Dave Morgan


Latest posts by Dave Morgan

Raspberries

Posted: 04/01/2014 at 16:58

You could take some cuttings from them. Raspberries will root quite quite readily if you dont want to go to the expense of buying new canes.

If you want to replace them, crocus have an offer on at the moment, about £8 for 5 canes.

If you dig them up you will have to rejuvenate the soil the soil first.

help with garlic

Posted: 04/01/2014 at 16:54

Hamza, dig it out and replant it in soil for best results.

If its been water logged for any lengthy period it will rot. You may be too late, but it's a valuable lesson for you if nothing else.

New to gardening and no idea where to start

Posted: 03/01/2014 at 16:46

Firstly I would try to have an idea of what sort of garden you want.

Do you have kids? If so do they need an area to play in?

Find the orientation of the garden.

Do a soil ph test.

Then section the garden in a plan, and take it one step at a time doing your clearance first ,getting rid of the fallen tree and anything you dont want in the garden first.

If you do it stage by stage, it becomes a lot easier, as results soon appear and give you encouragement to continue to the next stage.

Clematis - Jingle Bells

Posted: 02/01/2014 at 23:16

It sounds like its water logged.

I'd change the compost for a john innes no3 mix and raise the pot off the ground to assist with the drainage.

If you do it now it may recover, but it may be spring before you see any real improvement.

Talkback: How to plant a fruit tree

Posted: 02/01/2014 at 23:08

If you choose a dwarf root stock to keep the tree small, stake it properly to stop wind rock and allow the roots to form properly you should be ok.

My garden is subject to a wind tunnel effect( westerly winds) but I have a large bramley apple tree at the top of the garden, which produces amazing numbers of of apples each year. Your tree may lean in one direction over time, but they are amazingly robust. I'd leave the stakes in place for a good few years to allow a good root structure to form.

Once it gets about 4 inches in diameter ( a few years) it should withstand almost anything we get.

Rabbit problems

Posted: 02/01/2014 at 13:52

You can make a run on grass. Fence it with chicken wire which you bury a foot down, bending the chicken wire at the bottom of the trench outward toward the direction they are burrowing.

They will still attempt to burrow into or out of the enclosed area, but bending the wire in the direction of burrowing, they will meet the edge of the buried wire and stop.

This method is widely used by gamekeepers and is very effective. 

Blank flowerbed

Posted: 30/12/2013 at 11:16

As that border is south facing your options are huge. I'd improve the soil first with plenty of organic material.

You could smother that fence with climbers from roses to jasmines, clematis and a host of other plants to give you colour all year round, which would hide the fence. Under plant with plenty of spring bulbs, then fill the gaps with almost any number of perennials you care to choose.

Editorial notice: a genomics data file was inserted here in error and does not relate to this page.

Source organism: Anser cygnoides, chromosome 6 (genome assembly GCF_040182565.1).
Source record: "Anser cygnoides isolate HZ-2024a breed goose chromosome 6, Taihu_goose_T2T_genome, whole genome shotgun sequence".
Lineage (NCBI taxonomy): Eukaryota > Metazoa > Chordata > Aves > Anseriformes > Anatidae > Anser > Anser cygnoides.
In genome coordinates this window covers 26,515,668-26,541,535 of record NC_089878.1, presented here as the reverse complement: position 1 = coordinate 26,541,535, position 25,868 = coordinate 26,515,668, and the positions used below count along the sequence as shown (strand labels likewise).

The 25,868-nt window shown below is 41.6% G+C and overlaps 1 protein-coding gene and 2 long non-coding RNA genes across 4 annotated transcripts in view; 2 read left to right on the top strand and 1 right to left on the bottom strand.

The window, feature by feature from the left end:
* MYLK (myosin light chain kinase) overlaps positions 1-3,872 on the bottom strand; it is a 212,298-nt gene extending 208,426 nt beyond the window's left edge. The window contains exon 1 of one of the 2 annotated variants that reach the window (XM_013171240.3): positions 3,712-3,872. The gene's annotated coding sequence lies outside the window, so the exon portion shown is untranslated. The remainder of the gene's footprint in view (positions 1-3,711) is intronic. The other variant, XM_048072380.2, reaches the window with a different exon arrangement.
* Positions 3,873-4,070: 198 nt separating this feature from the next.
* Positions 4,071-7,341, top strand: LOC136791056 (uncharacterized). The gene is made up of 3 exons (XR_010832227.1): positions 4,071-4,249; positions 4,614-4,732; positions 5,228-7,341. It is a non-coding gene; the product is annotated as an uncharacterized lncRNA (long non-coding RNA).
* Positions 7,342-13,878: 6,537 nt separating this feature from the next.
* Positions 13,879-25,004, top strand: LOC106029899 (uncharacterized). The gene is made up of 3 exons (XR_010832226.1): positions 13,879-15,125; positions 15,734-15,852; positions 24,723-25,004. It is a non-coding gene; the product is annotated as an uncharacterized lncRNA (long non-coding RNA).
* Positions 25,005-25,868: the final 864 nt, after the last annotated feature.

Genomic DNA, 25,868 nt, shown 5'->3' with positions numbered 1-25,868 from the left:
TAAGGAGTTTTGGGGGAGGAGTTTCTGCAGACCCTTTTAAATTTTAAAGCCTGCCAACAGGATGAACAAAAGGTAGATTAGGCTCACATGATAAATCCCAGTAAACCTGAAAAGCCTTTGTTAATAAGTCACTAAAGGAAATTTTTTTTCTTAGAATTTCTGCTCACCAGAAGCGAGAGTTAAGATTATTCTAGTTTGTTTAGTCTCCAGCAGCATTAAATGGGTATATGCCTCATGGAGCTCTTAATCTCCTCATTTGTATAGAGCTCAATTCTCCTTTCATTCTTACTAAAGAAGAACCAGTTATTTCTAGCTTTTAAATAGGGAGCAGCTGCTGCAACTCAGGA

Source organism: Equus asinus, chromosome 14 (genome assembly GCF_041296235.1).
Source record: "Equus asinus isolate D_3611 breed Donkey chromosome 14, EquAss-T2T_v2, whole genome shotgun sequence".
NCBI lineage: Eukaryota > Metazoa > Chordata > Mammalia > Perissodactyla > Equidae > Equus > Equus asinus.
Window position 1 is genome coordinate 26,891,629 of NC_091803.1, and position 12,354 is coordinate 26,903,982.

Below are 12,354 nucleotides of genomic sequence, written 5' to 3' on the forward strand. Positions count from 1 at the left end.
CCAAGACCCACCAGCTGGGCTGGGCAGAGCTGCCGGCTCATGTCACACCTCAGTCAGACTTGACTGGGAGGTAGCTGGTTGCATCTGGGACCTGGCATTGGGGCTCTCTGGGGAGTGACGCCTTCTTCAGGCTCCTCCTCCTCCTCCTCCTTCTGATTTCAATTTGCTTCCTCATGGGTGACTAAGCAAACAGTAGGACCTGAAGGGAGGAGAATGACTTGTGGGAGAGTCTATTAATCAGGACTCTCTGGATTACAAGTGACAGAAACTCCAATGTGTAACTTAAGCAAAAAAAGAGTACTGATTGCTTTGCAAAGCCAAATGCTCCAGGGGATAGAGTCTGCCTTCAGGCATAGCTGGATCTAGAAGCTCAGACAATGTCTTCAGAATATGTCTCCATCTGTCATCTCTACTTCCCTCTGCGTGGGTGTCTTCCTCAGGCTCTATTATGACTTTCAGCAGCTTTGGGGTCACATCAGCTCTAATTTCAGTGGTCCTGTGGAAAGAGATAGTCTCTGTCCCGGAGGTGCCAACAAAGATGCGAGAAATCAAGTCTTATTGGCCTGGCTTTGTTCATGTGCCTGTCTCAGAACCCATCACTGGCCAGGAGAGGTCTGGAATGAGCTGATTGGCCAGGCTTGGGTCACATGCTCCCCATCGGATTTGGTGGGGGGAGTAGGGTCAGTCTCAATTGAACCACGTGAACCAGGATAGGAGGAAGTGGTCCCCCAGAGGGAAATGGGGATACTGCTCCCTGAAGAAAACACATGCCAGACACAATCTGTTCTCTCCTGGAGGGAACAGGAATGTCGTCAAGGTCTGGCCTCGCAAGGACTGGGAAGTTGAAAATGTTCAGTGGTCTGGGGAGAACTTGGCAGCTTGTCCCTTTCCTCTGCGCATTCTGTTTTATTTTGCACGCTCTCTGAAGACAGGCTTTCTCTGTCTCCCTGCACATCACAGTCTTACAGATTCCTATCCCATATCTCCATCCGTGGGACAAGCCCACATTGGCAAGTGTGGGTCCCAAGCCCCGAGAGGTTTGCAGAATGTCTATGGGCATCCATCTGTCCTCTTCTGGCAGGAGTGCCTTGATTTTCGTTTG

A block planting scheme could limit you, as planting with just a few different plants could make the border a bit patchy, especially as its such a long border.

Other may disagree, but it really depends on what effect you really want.

Personally I'd want year round interest and colour, you may like something different. 

 

newly planted young apple tree

Posted: 30/12/2013 at 10:59

The weather has been very mild David, and most things have been ahead of where they should be.

As Verdun has said, its settling down, and the really cold weather has yet to hit us.

Dont worry about it it will soon get into its rhythm.

How much soil do I need?

Posted: 27/12/2013 at 12:22

About 4.8 cubic metres. I'm no good at maths but just buy as many as you think you need, and if you buy too much you can use whats left for potting up or soil improvement.

Just moved - horrible garden

Posted: 24/12/2013 at 10:30

Even with an east facing garden you are still going to get plenty of light, and some sun.

As clueless says clay may be the reason you are waterlogged.

The only way you can reduce the water table is to improve the drainage.

You can sink a drainage system in, to carry some of the water away, but this will depend upon where the water will end up.

If you are on clay a pond will be easier to install, so there will be no worries there.

The addition of plenty of grit and manure will improve the top 12" of soil.

Right now, once the water has drained a bit, just exposing the clay to winter frost, will help break it up.

It will be a lot of hard work, but there is no reason why you can't still have a fantastic garden.

Patience and planning are the keys here and you have a fantastic set of helpers on here who can guide you every step of the way.  

 

 

Discussions started by Dave Morgan

Funny Wildlife

Squirrel V Woodpigeons 
Replies: 2    Views: 88
Last Post: 04/09/2014 at 21:40

Best Thornproof Gloves

Replies: 3    Views: 378
Last Post: 26/05/2014 at 23:10

Clematis for a dry bank

Replies: 6    Views: 342
Last Post: 09/04/2014 at 15:20

Peach for fan traing

Replies: 3    Views: 218
Last Post: 13/02/2014 at 21:19

Colder weather is coming!

Replies: 17    Views: 1817
Last Post: 21/01/2014 at 17:54

Invasive roots from a neighbours garden

Can I remove invasive roots from my garden, 
Replies: 8    Views: 519
Last Post: 12/10/2013 at 00:56

semi-rigid-plastic-sheeting

Hold in invasive roots 
Replies: 5    Views: 819
Last Post: 08/03/2014 at 20:33
7 threads returned